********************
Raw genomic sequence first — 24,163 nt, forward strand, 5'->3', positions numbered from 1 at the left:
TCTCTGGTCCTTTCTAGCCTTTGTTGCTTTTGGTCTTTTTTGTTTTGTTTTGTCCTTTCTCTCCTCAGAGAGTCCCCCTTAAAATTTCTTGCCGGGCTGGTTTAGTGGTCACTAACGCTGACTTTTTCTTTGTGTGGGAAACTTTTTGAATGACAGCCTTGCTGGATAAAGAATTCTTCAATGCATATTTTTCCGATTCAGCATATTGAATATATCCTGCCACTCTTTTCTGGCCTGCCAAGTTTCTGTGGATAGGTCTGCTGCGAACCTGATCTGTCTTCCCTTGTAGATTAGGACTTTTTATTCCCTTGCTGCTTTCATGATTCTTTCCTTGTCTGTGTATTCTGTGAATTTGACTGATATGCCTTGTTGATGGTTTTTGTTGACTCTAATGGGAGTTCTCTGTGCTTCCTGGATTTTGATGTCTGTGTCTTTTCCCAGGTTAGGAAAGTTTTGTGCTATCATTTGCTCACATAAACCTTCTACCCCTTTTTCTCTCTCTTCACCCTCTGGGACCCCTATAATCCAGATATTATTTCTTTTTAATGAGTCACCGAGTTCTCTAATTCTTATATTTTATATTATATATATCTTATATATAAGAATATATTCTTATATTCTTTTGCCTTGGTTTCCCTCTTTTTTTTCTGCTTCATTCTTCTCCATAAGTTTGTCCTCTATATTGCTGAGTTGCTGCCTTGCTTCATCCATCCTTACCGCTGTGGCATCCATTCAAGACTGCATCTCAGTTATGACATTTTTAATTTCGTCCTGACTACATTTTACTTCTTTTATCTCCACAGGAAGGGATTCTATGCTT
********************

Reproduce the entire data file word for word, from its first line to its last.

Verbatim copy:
Raw genomic sequence first — 24,163 nt, forward strand, 5'->3', positions numbered from 1 at the left:
TCTCTGGTCCTTTCTAGCCTTTGTTGCTTTTGGTCTTTTTTGTTTTGTTTTGTCCTTTCTCTCCTCAGAGAGTCCCCCTTAAAATTTCTTGCCGGGCTGGTTTAGTGGTCACTAACGCTGACTTTTTCTTTGTGTGGGAAACTTTTTGAATGACAGCCTTGCTGGATAAAGAATTCTTCAATGCATATTTTTCCGATTCAGCATATTGAATATATCCTGCCACTCTTTTCTGGCCTGCCAAGTTTCTGTGGATAGGTCTGCTGCGAACCTGATCTGTCTTCCCTTGTAGATTAGGACTTTTTATTCCCTTGCTGCTTTCATGATTCTTTCCTTGTCTGTGTATTCTGTGAATTTGACTGATATGCCTTGTTGATGGTTTTTGTTGACTCTAATGGGAGTTCTCTGTGCTTCCTGGATTTTGATGTCTGTGTCTTTTCCCAGGTTAGGAAAGTTTTGTGCTATCATTTGCTCACATAAACCTTCTACCCCTTTTTCTCTCTCTTCACCCTCTGGGACCCCTATAATCCAGATATTATTTCTTTTTAATGAGTCACCGAGTTCTCTAATTCTTATATTTTATATTATATATATCTTATATATAAGAATATATTCTTATATTCTTTTGCCTTGGTTTCCCTCTTTTTTTTCTGCTTCATTCTTCTCCATAAGTTTGTCCTCTATATTGCTGAGTTGCTGCCTTGCTTCATCCATCCTTACCGCTGTGGCATCCATTCAAGACTGCATCTCAGTTATGACATTTTTAATTTCGTCCTGACTACATTTTACTTCTTTTATCTCCACAGGAAGGGATTCTATGCTT